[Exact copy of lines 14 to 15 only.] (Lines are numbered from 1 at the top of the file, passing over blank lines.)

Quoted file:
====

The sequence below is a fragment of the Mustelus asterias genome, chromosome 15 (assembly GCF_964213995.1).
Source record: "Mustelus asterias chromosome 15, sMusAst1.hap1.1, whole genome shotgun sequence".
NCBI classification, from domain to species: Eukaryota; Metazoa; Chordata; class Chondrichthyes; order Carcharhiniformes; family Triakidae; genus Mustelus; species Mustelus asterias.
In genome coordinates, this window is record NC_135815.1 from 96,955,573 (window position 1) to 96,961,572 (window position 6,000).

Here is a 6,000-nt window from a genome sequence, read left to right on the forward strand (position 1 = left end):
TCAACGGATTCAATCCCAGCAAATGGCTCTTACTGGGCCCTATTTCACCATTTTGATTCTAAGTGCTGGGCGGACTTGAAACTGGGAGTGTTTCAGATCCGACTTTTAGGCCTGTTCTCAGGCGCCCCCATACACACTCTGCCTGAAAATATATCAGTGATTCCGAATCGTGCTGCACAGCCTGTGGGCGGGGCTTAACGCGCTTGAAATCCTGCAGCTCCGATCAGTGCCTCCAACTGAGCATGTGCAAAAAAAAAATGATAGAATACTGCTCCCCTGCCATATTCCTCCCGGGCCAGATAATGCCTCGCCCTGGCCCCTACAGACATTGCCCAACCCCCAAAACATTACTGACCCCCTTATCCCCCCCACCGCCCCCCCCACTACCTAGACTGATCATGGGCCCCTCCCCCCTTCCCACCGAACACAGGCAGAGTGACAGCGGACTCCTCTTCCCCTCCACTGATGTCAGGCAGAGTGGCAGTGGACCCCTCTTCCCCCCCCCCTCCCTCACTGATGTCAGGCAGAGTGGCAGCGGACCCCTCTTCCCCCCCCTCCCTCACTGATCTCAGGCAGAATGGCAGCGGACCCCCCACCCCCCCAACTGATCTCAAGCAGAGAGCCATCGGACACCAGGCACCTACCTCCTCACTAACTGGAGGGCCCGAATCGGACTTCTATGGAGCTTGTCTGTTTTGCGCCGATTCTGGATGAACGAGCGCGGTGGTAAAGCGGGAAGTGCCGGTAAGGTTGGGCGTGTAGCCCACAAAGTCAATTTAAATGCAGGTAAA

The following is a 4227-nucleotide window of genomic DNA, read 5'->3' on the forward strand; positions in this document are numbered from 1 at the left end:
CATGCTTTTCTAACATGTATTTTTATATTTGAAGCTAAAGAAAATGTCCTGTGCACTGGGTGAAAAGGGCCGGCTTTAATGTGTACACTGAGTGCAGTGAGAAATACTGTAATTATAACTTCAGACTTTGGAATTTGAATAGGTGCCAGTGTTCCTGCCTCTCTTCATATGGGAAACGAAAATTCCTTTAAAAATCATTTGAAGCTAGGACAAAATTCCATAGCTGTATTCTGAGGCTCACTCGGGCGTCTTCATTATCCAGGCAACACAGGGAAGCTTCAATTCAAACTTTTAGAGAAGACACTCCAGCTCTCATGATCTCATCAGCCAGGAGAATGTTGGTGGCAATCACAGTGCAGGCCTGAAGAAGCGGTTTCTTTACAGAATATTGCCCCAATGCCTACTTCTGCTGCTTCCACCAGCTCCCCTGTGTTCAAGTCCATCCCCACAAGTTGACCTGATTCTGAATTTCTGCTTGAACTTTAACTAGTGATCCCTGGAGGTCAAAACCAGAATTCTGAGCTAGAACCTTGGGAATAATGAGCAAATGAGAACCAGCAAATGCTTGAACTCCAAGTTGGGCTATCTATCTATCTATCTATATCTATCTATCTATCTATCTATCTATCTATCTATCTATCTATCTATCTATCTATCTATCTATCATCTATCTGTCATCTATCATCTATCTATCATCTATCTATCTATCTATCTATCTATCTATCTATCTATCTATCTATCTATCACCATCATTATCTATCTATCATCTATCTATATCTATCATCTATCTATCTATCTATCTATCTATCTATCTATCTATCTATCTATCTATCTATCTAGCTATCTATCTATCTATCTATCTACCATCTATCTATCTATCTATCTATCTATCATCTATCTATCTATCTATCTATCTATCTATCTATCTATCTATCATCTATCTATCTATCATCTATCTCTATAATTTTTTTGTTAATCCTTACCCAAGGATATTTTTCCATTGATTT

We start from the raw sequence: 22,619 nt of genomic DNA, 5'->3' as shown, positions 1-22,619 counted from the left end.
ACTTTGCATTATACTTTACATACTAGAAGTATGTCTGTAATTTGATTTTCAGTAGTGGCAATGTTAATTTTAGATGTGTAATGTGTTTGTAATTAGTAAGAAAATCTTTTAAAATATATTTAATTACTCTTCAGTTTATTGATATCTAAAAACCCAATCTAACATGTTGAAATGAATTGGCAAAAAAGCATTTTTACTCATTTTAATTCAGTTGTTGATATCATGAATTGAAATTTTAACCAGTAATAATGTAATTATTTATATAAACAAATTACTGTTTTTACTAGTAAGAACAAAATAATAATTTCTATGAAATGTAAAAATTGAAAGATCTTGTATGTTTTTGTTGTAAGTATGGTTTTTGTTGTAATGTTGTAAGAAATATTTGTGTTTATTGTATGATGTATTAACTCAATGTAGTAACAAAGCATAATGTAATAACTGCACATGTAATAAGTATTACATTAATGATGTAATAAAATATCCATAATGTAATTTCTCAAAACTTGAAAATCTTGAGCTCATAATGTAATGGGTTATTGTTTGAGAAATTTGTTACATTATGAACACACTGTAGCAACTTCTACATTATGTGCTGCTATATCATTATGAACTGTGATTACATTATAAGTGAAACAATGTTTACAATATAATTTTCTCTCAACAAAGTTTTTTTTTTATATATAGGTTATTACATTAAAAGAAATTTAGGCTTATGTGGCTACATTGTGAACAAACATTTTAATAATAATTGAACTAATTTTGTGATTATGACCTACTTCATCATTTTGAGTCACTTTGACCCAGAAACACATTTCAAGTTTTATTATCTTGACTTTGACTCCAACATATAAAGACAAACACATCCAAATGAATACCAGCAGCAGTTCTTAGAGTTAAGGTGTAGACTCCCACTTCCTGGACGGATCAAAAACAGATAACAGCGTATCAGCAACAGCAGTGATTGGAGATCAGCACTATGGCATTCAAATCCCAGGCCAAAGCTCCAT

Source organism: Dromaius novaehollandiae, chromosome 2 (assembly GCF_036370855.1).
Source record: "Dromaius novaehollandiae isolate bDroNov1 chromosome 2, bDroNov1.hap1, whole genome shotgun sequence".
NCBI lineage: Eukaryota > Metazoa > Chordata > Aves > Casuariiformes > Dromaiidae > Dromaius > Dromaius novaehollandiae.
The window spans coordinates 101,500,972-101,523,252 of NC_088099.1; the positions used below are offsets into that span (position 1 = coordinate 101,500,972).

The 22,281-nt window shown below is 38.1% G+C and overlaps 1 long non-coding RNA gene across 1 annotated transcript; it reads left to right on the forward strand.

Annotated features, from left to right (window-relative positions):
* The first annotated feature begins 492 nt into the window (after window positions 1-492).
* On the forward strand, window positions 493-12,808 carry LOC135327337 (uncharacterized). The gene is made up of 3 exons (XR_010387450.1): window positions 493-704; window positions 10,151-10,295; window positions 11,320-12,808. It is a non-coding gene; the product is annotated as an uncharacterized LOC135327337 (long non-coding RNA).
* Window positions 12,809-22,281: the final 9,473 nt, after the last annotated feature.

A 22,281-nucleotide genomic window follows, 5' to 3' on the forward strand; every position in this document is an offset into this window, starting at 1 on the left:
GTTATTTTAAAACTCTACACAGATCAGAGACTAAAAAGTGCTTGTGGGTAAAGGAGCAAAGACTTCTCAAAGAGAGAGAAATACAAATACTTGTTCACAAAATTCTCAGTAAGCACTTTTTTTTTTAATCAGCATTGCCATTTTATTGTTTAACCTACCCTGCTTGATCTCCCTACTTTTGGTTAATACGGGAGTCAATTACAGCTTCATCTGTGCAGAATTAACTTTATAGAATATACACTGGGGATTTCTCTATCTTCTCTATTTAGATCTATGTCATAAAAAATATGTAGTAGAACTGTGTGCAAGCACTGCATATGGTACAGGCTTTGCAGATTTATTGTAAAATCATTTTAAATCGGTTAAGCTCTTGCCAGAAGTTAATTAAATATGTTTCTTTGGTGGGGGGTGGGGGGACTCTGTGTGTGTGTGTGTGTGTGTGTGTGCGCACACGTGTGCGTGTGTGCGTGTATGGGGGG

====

The window spans coordinates 101,500,972-101,523,252 of NC_088099.1; the positions used below are offsets into that span (position 1 = coordinate 101,500,972).

The 22,281-nt window shown below is 38.1% G+C and overlaps 1 long non-coding RNA gene across 1 annotated transcript; it reads left to right on the forward strand.